I dont' have experience with hypergeoemtric functions, but need to compute the following limit:$$\lim_{z\rightarrow0+}F\left(1,\alpha;\frac{\beta}{z};\frac{\gamma}{z}\right),$$ where $\alpha$ is non-integer real and $\beta$ and $\gamma$ are purely imaginary parameters. It seems the limit exists and finite. I tried to use an integral representation and a few standard transformations (such as Pfaff), but could not get the result. Any help would be appreciated.

  • $\begingroup$ Where did this problem come from? $\endgroup$ Commented Mar 28, 2014 at 1:40
  • 2
    $\begingroup$ From computing an expected number of isolated nodes of a causet in (1+1) de Sitter space-time. Not sure this will help :) $\endgroup$
    – Alex
    Commented Mar 28, 2014 at 2:15

1 Answer 1

  1. Before taking the limit, it is useful to apply the transformation \begin{align}F(a,b;c;x)&=\frac{\Gamma(c)\Gamma(b-a)}{\Gamma(b)\Gamma(c-a)}(-x)^{-a} F\left(a,1-c+a;1-b+a;x^{-1}\right)+\\ &\,+\frac{\Gamma(c)\Gamma(a-b)}{\Gamma(a)\Gamma(c-b)}(-x)^{-b} F\left(b,1-c+b;1-a+b;x^{-1}\right). \tag{1} \end{align} In that way in your case one obtains hypergeometric functions with the argument tending to zero and one of the parameters tending to infinity so that their product remains finite.

  2. Next use the limit $$\lim_{\Lambda\rightarrow\infty}F\left(a,b\Lambda;c;\frac{x}{\Lambda}\right)= {}_1F_1\left(a;c;bx\right).$$ (very easy to get from the series representation of $_2F_1$).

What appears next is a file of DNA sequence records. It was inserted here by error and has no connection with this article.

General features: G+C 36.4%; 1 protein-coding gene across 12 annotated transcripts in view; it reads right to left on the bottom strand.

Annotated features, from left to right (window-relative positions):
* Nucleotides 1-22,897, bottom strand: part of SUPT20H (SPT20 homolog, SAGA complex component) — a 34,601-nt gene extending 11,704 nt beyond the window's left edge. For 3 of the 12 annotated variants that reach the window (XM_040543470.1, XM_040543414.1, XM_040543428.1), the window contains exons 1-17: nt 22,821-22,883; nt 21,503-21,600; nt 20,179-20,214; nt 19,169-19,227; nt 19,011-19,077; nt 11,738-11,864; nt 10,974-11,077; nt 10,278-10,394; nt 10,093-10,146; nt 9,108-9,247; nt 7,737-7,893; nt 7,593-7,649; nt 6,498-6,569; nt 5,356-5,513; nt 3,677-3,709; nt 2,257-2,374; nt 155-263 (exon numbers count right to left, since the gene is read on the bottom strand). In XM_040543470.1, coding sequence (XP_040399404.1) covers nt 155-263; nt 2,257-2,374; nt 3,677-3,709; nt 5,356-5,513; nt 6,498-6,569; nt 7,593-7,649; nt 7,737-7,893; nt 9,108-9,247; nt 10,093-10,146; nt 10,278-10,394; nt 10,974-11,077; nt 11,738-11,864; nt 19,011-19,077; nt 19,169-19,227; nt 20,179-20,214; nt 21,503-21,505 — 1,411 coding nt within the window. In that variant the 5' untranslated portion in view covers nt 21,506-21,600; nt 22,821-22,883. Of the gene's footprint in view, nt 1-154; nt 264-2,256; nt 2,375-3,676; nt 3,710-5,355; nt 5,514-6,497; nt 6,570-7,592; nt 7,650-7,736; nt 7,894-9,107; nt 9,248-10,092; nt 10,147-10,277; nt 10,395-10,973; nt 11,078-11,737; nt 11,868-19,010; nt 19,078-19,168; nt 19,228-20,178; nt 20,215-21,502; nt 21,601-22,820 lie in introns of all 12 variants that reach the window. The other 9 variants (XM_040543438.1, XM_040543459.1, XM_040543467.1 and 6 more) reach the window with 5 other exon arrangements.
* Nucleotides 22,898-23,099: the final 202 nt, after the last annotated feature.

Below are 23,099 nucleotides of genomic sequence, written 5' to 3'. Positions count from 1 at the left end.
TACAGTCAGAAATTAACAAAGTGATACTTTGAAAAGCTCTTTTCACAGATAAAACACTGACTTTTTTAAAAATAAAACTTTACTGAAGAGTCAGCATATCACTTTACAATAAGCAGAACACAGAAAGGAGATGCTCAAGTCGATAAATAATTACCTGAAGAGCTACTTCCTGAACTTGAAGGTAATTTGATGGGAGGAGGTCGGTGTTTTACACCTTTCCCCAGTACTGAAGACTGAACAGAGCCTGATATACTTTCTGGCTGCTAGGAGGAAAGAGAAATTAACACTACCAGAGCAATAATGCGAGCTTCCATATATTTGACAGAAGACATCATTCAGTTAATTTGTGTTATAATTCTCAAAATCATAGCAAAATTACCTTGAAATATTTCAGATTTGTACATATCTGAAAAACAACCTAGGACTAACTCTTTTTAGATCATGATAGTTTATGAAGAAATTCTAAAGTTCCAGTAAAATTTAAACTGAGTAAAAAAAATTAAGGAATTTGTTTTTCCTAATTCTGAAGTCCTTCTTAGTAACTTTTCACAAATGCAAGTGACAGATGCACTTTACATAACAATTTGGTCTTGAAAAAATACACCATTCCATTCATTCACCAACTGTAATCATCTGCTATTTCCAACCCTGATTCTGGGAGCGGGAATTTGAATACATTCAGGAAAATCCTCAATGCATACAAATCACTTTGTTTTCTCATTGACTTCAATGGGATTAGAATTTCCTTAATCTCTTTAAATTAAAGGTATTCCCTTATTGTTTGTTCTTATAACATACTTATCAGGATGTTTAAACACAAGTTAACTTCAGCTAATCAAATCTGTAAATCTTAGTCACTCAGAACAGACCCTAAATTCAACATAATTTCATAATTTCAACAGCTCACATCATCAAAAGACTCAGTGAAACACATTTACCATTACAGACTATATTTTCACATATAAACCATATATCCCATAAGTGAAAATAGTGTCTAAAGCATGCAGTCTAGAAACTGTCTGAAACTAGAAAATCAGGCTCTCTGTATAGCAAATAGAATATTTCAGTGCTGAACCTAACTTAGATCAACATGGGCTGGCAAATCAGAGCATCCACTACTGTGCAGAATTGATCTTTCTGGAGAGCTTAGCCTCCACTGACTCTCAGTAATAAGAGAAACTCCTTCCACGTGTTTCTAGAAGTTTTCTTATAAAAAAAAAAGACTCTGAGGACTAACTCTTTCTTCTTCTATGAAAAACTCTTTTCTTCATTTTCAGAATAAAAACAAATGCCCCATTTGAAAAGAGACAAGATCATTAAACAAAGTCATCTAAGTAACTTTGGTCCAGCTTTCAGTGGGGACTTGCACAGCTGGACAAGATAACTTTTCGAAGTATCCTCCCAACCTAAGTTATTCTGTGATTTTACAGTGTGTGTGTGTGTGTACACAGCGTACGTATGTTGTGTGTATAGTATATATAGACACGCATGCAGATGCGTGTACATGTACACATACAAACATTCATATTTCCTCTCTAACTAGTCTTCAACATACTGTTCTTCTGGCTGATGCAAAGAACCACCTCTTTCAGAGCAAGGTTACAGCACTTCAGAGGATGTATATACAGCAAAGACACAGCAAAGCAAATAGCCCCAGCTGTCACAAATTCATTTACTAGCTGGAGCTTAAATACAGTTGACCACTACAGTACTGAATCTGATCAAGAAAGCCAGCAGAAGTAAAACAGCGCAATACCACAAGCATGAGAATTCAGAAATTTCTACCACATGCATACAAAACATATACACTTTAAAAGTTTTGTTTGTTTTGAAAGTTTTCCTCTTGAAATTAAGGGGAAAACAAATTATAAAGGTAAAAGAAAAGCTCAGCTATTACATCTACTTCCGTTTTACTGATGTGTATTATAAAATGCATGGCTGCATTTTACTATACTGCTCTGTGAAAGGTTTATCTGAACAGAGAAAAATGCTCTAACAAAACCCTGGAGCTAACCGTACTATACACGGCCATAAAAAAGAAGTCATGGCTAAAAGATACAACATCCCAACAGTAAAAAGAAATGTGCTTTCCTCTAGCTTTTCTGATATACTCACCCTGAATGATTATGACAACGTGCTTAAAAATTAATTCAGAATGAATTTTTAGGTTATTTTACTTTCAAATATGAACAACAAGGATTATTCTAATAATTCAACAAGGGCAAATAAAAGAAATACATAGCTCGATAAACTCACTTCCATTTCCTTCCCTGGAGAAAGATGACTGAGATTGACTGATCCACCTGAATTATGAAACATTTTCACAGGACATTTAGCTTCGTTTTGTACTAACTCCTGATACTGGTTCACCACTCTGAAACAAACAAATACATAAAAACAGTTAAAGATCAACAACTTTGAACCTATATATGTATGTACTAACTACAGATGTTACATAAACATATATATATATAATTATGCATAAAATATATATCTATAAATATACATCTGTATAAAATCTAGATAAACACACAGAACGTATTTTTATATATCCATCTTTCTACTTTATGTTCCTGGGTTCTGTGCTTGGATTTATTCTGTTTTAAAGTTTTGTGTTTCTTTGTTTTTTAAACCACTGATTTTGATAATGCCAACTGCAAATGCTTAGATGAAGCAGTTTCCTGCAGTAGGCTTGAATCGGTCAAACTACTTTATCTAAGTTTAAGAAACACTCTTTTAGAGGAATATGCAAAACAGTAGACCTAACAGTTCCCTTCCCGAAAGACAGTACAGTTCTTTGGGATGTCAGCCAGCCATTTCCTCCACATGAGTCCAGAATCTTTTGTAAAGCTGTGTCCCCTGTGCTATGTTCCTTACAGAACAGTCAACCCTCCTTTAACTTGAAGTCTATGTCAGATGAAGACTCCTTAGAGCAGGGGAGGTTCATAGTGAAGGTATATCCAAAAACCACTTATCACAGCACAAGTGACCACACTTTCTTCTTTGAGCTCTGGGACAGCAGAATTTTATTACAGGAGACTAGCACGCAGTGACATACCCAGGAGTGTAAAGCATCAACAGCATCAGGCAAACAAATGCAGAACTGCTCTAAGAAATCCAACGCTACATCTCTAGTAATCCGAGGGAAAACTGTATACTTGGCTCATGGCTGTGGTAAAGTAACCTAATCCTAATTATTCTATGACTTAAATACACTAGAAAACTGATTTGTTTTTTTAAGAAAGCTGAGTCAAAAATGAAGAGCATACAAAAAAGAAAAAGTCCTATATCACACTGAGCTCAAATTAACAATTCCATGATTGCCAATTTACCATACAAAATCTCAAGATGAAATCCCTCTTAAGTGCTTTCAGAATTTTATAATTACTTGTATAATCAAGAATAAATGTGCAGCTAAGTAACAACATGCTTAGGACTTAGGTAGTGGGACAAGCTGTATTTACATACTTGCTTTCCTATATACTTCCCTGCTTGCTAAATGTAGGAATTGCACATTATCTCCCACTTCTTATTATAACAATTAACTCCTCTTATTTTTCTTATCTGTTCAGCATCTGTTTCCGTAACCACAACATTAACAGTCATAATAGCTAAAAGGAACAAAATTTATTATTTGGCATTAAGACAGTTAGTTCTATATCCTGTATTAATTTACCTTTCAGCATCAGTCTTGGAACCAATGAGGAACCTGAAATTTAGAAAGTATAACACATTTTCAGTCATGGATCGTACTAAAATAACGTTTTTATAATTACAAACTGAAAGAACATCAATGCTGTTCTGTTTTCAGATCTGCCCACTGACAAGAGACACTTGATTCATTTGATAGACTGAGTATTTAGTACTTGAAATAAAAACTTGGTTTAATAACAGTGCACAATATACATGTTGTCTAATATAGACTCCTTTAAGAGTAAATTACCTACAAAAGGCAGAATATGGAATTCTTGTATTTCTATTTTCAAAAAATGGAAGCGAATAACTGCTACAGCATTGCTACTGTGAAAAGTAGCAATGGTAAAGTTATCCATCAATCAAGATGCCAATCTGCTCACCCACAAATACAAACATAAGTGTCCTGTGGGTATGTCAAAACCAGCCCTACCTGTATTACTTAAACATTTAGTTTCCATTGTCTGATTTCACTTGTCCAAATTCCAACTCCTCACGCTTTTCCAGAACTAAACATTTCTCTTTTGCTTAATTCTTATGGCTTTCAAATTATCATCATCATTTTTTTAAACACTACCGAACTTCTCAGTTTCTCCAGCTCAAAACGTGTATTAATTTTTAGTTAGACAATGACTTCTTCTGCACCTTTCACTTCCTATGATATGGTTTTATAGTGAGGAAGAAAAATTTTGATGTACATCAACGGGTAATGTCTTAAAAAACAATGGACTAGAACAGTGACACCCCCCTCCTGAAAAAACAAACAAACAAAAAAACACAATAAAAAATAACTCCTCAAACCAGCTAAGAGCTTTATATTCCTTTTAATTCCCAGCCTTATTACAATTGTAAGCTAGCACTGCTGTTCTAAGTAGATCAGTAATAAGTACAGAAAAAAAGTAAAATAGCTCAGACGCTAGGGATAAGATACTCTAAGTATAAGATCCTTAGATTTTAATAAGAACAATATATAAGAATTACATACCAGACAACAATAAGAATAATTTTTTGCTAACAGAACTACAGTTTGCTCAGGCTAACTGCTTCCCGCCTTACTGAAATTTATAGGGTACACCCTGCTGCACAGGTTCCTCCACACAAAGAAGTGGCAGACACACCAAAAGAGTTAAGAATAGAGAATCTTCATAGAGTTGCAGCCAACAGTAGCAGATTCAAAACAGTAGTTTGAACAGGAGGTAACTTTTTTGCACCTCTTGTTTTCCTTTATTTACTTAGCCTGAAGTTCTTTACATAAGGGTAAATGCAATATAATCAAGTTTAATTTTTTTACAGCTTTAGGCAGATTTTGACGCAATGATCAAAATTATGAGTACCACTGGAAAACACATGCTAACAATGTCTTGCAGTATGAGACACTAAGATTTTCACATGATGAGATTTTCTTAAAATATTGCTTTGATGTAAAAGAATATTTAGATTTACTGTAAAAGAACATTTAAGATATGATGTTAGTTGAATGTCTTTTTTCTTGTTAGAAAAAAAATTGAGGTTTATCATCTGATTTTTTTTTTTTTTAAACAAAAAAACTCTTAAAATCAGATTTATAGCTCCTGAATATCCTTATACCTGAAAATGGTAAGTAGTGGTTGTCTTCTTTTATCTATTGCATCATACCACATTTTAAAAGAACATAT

3. One also needs the asymptotics $\frac{\Gamma(\Lambda)}{\Gamma(\Lambda-a)}\sim \Lambda^a$ as $\Lambda\rightarrow\infty$.

Combining these formulas, we can compute the limiting value you are interested in. The only nontrivial thing is to correctly keep track of complex phases in the expressions like $(-z)^b$.

For example, if $\beta\in i\mathbb{R}_{>0}$ and $\gamma\in i\mathbb{R}_{<0}$, after some simplifications the limiting value is given by $$\lim_{z\rightarrow +0}F\left(1,\alpha;\frac{\beta}{z};\frac{\gamma}{z}\right)=e^{-\beta/\gamma}\left(-\frac{\beta}{\gamma}\right)^{\alpha}\Gamma\left(1-\alpha,-\frac{\beta}{\gamma}\right),$$ where $\Gamma(\nu,x)$ denotes the incomplete gamma function.

  • $\begingroup$ This is great! Thanks a lot for your help. $\endgroup$
    – Alex
    Commented Mar 31, 2014 at 14:23
  • $\begingroup$ I went to the transformation page. There are lots of similar transformations; but which one exactly you mean? $\endgroup$
    – hossayni
    Commented Sep 11, 2014 at 12:53
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    $\begingroup$ @hossayni I found the reason of controversy mentioned in my previous comments. So the formula to use is indeed 15.8.2. It is equivalent to my formula (1) because of the nonstandard normalization dlmf.nist.gov/15.1#E2 used in 15.8.2. $\endgroup$ Commented Sep 11, 2014 at 20:12
  • $\begingroup$ @O.L. Thanks for the time you spent $\endgroup$
    – hossayni
    Commented Sep 12, 2014 at 10:21
  • $\begingroup$ @Startwearingpurple: Nice method and results! We are looking for expressions similar to your Eq.(1) for $_1F_2(x)$,$_2F_3(x)$, and $_3F_4(x)$. I was not been able to final these expressions from dlmf.nist.gov. Best $\endgroup$
    – mike
    Commented May 11, 2016 at 4:14

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